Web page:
a biker, who I called Easy Rider and an 86 year old former biker, who I called The Kaiser. I always work the names in easy like, “You remind me of the old movies of Ma and Pa Kettle,” or, “Say, how are things on the road, Easy Rider?”
How are they going to respond to something like that, to a guy with a camera around his neck? I watch people, notice their eyes and body language.
I can tell when they are more curious than dangerous and these people were looking at my camera. In half an hour, and one beer, I gathered no names but lots of background. Ma and Pa have been married over 50 years. He was in the Air Force, served in Vietnam, was stationed in Guam and many other places. Easy Rider has been to the Sturgis Motorcycle Rally where he was invited to stay with a family of strangers, where he witnessed a shootout between gangs, where he would like to go again. The Kaiser walked with agility and ease, drank with experience and ease, talked like a 50 year old and quit riding motorcycles a couple years ago. So, here is this out-of-the-way place, on the banks where the Alafia River is near its widest, where people shared information about their lives, their loves and their politics with a complete stranger. We all chatted and wished the best of luck to a couple of crab trappers and a couple other boats full of fishermen who strolled up the dock.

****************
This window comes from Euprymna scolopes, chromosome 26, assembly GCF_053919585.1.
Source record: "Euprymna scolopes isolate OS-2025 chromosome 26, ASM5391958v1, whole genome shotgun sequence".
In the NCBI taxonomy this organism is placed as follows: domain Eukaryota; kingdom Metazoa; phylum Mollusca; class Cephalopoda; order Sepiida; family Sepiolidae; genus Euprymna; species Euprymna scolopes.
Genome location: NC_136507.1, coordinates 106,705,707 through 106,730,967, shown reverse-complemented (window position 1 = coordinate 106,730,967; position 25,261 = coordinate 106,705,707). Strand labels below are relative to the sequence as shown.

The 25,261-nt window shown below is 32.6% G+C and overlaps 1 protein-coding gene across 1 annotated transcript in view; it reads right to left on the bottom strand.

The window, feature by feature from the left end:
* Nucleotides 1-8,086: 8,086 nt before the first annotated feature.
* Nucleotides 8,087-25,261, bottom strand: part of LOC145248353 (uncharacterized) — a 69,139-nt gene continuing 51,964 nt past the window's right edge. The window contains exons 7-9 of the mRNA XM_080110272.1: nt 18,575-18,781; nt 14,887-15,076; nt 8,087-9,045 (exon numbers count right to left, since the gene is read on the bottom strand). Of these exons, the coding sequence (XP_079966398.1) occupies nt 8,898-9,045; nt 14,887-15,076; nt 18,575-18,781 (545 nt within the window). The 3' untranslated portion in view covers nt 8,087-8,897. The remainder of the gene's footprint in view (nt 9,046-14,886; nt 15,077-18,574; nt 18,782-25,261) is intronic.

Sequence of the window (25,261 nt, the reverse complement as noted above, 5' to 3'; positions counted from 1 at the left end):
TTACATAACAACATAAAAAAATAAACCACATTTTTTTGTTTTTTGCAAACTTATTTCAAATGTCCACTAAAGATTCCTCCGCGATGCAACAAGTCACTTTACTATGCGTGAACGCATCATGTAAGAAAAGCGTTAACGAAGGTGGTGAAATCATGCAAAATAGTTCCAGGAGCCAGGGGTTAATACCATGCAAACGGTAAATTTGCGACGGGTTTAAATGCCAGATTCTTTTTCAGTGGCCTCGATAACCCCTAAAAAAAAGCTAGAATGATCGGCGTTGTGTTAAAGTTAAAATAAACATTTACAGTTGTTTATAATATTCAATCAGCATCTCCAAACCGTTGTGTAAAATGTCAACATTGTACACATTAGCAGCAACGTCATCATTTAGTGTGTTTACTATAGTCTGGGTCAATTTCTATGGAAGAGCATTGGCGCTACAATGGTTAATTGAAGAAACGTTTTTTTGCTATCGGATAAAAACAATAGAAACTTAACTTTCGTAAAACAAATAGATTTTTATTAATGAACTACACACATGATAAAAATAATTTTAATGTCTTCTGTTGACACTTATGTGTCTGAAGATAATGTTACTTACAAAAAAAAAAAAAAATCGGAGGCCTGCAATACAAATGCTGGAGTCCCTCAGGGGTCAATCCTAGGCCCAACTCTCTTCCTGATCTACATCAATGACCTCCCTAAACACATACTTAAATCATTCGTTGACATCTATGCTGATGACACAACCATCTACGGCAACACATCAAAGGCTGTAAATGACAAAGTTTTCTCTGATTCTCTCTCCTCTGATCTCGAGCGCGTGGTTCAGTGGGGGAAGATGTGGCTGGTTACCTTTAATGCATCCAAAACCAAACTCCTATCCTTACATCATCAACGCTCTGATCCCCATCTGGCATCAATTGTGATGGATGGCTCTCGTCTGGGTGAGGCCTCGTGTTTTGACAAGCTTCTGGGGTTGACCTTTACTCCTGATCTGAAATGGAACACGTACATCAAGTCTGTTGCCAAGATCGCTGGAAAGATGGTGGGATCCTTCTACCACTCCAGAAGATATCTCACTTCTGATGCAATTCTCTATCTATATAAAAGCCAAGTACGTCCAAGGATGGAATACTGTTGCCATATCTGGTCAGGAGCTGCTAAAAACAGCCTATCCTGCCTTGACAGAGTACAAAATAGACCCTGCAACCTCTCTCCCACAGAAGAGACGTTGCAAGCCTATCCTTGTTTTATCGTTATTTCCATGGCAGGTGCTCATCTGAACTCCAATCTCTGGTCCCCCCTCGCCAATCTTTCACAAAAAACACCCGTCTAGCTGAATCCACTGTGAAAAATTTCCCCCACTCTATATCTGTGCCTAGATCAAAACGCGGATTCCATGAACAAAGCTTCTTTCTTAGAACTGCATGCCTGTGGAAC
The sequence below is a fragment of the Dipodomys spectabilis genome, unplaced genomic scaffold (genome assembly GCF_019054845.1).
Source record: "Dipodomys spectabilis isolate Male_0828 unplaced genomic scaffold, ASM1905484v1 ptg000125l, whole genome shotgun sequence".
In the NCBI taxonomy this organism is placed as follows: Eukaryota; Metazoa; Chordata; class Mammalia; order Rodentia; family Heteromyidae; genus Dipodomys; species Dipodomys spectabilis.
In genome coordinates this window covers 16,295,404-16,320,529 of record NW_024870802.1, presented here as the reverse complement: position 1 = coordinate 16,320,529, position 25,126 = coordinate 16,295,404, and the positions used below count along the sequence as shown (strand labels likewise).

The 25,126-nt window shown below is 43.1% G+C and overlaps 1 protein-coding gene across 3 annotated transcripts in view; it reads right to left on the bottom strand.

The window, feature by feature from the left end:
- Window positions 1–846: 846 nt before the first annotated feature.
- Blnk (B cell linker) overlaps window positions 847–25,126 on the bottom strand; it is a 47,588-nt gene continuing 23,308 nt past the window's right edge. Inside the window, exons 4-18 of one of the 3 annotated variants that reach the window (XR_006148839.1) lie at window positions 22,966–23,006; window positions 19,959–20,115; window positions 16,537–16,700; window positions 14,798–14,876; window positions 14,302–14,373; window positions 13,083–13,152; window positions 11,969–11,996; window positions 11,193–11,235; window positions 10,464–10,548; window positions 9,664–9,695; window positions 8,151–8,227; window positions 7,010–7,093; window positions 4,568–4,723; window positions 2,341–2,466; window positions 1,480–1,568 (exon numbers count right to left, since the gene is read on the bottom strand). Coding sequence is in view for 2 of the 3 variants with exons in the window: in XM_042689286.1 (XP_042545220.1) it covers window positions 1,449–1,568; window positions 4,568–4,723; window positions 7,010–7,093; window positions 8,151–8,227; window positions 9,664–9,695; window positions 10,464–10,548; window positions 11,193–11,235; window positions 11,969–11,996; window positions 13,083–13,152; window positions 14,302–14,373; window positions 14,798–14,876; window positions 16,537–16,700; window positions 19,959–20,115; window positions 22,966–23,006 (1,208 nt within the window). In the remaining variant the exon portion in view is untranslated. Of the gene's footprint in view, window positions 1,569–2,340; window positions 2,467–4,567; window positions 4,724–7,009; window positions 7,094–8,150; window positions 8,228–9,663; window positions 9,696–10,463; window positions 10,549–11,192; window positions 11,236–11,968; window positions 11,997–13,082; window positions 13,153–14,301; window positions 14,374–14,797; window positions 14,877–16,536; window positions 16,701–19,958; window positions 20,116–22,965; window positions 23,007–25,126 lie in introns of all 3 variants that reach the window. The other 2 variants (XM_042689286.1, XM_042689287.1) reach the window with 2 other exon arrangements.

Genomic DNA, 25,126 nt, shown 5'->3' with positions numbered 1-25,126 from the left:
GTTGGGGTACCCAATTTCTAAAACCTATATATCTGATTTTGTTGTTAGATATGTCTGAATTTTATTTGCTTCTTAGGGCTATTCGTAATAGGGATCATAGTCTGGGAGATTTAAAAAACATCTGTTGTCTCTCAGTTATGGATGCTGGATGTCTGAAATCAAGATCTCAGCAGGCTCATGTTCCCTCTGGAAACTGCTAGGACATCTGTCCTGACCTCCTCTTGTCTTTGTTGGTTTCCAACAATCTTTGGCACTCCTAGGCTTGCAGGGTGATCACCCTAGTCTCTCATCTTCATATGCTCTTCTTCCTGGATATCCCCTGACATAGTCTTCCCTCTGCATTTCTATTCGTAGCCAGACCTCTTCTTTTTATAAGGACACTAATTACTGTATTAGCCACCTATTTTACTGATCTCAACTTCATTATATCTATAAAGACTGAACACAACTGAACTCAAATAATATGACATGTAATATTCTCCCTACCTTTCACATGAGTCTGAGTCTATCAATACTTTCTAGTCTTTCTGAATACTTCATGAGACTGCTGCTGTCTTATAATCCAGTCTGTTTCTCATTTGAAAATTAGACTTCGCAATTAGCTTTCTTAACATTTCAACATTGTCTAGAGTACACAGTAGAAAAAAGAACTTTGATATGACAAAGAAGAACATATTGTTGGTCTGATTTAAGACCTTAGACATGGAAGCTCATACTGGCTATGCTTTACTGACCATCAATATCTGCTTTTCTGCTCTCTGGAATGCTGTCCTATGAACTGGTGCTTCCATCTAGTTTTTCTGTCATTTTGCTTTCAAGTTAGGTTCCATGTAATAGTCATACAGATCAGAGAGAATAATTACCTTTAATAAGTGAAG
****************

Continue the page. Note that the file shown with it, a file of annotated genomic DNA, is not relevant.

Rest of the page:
I have to consider whether these people were simply a bar full of tongue-wagging drunks, or just friendly, everyday folk. I think it was the latter. In fact, not one ordered a drink while I was there. Dixie’s is a place where seafarers, rednecks, bikers, rebels, carnies and others, including suburbanites like me, can gather and enjoy each other’s company, regardless of our obvious differences. Each of them made a comment, or comments, about the current ignorance in Washington, DC, and all the others agreed. These are not the privileged, wealthy or lobbied. They are ordinary folk, either working or retired, but each one concerned and worried about this country. I don't know about their religious beliefs, and don't give a damn about those beliefs. Nobody ran out to their car and strapped on a bomb vest or grabbed a weapon. In a way, I felt like I was in Boston, a couple centuries ago, huddled beneath the Liberty Tree, talking about how things are and how they should be. I felt like I was in the company of genuine Americans, people who are getting near to the end of the rope of patience and ready for the gong of the bell to strike their way. Damned if it wasn’t a good feeling, and it had nothing to do with that nice cold beer.